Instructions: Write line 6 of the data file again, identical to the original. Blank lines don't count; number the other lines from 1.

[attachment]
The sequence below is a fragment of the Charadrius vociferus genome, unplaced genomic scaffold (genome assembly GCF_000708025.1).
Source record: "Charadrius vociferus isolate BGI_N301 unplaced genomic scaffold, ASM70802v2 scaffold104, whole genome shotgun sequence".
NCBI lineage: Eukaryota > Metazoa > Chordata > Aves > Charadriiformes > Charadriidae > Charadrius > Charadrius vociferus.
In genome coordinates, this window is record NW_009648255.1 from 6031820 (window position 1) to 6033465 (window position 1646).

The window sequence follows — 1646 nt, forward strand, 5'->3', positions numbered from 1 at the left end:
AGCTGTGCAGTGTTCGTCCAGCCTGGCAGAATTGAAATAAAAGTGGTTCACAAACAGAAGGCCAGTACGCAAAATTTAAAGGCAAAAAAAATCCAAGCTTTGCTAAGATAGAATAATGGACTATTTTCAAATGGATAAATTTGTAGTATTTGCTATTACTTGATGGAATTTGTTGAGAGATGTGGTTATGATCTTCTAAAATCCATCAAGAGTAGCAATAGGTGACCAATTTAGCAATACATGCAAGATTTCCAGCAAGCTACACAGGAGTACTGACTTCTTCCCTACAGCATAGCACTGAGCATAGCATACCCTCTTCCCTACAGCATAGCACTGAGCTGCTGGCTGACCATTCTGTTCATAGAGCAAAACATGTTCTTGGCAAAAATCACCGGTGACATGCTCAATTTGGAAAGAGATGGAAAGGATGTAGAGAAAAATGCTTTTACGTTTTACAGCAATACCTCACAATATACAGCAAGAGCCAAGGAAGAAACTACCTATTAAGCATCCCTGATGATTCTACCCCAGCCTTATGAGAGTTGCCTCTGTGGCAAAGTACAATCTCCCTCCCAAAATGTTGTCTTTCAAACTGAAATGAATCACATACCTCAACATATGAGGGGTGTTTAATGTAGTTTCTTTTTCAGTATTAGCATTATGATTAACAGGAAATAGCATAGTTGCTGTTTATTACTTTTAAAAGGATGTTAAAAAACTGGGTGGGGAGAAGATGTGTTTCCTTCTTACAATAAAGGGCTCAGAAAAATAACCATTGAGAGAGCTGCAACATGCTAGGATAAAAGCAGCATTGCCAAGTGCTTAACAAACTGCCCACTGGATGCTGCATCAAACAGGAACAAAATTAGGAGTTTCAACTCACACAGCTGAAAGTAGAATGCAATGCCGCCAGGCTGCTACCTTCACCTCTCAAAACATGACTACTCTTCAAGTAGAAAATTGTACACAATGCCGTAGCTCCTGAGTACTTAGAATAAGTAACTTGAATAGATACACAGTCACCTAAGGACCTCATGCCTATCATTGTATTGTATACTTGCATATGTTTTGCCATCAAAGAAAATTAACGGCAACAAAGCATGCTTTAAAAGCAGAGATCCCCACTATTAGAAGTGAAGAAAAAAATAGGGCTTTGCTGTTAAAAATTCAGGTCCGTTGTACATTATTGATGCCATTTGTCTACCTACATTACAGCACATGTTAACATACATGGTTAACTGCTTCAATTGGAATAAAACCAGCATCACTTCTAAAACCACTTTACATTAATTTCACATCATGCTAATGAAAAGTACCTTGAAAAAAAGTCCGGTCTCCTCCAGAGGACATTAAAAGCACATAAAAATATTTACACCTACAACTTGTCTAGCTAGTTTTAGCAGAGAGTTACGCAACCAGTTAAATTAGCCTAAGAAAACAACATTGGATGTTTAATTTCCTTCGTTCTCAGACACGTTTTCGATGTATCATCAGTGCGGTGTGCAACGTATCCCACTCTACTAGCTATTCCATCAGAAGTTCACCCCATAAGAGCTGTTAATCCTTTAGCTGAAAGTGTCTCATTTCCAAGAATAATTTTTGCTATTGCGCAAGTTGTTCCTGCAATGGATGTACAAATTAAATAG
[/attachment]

AGCTGTGCAGTGTTCGTCCAGCCTGGCAGAATTGAAATAAAAGTGGTTCACAAACAGAAGGCCAGTACGCAAAATTTAAAGGCAAAAAAAATCCAAGCTTTGCTAAGATAGAATAATGGACTATTTTCAAATGGATAAATTTGTAGTATTTGCTATTACTTGATGGAATTTGTTGAGAGATGTGGTTATGATCTTCTAAAATCCATCAAGAGTAGCAATAGGTGACCAATTTAGCAATACATGCAAGATTTCCAGCAAGCTACACAGGAGTACTGACTTCTTCCCTACAGCATAGCACTGAGCATAGCATACCCTCTTCCCTACAGCATAGCACTGAGCTGCTGGCTGACCATTCTGTTCATAGAGCAAAACATGTTCTTGGCAAAAATCACCGGTGACATGCTCAATTTGGAAAGAGATGGAAAGGATGTAGAGAAAAATGCTTTTACGTTTTACAGCAATACCTCACAATATACAGCAAGAGCCAAGGAAGAAACTACCTATTAAGCATCCCTGATGATTCTACCCCAGCCTTATGAGAGTTGCCTCTGTGGCAAAGTACAATCTCCCTCCCAAAATGTTGTCTTTCAAACTGAAATGAATCACATACCTCAACATATGAGGGGTGTTTAATGTAGTTTCTTTTTCAGTATTAGCATTATGATTAACAGGAAATAGCATAGTTGCTGTTTATTACTTTTAAAAGGATGTTAAAAAACTGGGTGGGGAGAAGATGTGTTTCCTTCTTACAATAAAGGGCTCAGAAAAATAACCATTGAGAGAGCTGCAACATGCTAGGATAAAAGCAGCATTGCCAAGTGCTTAACAAACTGCCCACTGGATGCTGCATCAAACAGGAACAAAATTAGGAGTTTCAACTCACACAGCTGAAAGTAGAATGCAATGCCGCCAGGCTGCTACCTTCACCTCTCAAAACATGACTACTCTTCAAGTAGAAAATTGTACACAATGCCGTAGCTCCTGAGTACTTAGAATAAGTAACTTGAATAGATACACAGTCACCTAAGGACCTCATGCCTATCATTGTATTGTATACTTGCATATGTTTTGCCATCAAAGAAAATTAACGGCAACAAAGCATGCTTTAAAAGCAGAGATCCCCACTATTAGAAGTGAAGAAAAAAATAGGGCTTTGCTGTTAAAAATTCAGGTCCGTTGTACATTATTGATGCCATTTGTCTACCTACATTACAGCACATGTTAACATACATGGTTAACTGCTTCAATTGGAATAAAACCAGCATCACTTCTAAAACCACTTTACATTAATTTCACATCATGCTAATGAAAAGTACCTTGAAAAAAAGTCCGGTCTCCTCCAGAGGACATTAAAAGCACATAAAAATATTTACACCTACAACTTGTCTAGCTAGTTTTAGCAGAGAGTTACGCAACCAGTTAAATTAGCCTAAGAAAACAACATTGGATGTTTAATTTCCTTCGTTCTCAGACACGTTTTCGATGTATCATCAGTGCGGTGTGCAACGTATCCCACTCTACTAGCTATTCCATCAGAAGTTCACCCCATAAGAGCTGTTAATCCTTTAGCTGAAAGTGTCTCATTTCCAAGAATAATTTTTGCTATTGCGCAAGTTGTTCCTGCAATGGATGTACAAATTAAATAG